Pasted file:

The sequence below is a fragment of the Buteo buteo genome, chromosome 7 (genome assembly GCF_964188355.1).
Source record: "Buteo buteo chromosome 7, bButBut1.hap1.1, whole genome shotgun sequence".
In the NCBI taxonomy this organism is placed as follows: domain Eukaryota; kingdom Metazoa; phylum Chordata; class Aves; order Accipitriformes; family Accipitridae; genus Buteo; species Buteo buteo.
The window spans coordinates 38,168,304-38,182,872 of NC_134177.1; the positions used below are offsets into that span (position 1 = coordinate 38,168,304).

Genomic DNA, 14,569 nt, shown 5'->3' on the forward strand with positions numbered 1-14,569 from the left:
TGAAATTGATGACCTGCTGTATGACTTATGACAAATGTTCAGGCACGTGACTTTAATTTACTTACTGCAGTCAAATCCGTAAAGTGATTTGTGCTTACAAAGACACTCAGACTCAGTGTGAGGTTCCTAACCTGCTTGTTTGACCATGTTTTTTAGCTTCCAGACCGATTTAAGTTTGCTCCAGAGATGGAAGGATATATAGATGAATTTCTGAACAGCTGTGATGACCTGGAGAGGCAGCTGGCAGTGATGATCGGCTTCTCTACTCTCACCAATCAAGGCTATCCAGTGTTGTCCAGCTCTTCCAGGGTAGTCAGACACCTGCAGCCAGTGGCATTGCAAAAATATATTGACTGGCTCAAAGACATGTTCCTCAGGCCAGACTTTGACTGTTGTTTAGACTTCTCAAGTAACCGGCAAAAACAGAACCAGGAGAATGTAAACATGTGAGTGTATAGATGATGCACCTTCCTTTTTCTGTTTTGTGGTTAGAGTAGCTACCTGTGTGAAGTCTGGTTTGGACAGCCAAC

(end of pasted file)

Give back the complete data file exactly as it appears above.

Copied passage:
The sequence below is a fragment of the Buteo buteo genome, chromosome 7 (genome assembly GCF_964188355.1).
Source record: "Buteo buteo chromosome 7, bButBut1.hap1.1, whole genome shotgun sequence".
In the NCBI taxonomy this organism is placed as follows: domain Eukaryota; kingdom Metazoa; phylum Chordata; class Aves; order Accipitriformes; family Accipitridae; genus Buteo; species Buteo buteo.
The window spans coordinates 38,168,304-38,182,872 of NC_134177.1; the positions used below are offsets into that span (position 1 = coordinate 38,168,304).

Genomic DNA, 14,569 nt, shown 5'->3' on the forward strand with positions numbered 1-14,569 from the left:
TGAAATTGATGACCTGCTGTATGACTTATGACAAATGTTCAGGCACGTGACTTTAATTTACTTACTGCAGTCAAATCCGTAAAGTGATTTGTGCTTACAAAGACACTCAGACTCAGTGTGAGGTTCCTAACCTGCTTGTTTGACCATGTTTTTTAGCTTCCAGACCGATTTAAGTTTGCTCCAGAGATGGAAGGATATATAGATGAATTTCTGAACAGCTGTGATGACCTGGAGAGGCAGCTGGCAGTGATGATCGGCTTCTCTACTCTCACCAATCAAGGCTATCCAGTGTTGTCCAGCTCTTCCAGGGTAGTCAGACACCTGCAGCCAGTGGCATTGCAAAAATATATTGACTGGCTCAAAGACATGTTCCTCAGGCCAGACTTTGACTGTTGTTTAGACTTCTCAAGTAACCGGCAAAAACAGAACCAGGAGAATGTAAACATGTGAGTGTATAGATGATGCACCTTCCTTTTTCTGTTTTGTGGTTAGAGTAGCTACCTGTGTGAAGTCTGGTTTGGACAGCCAAC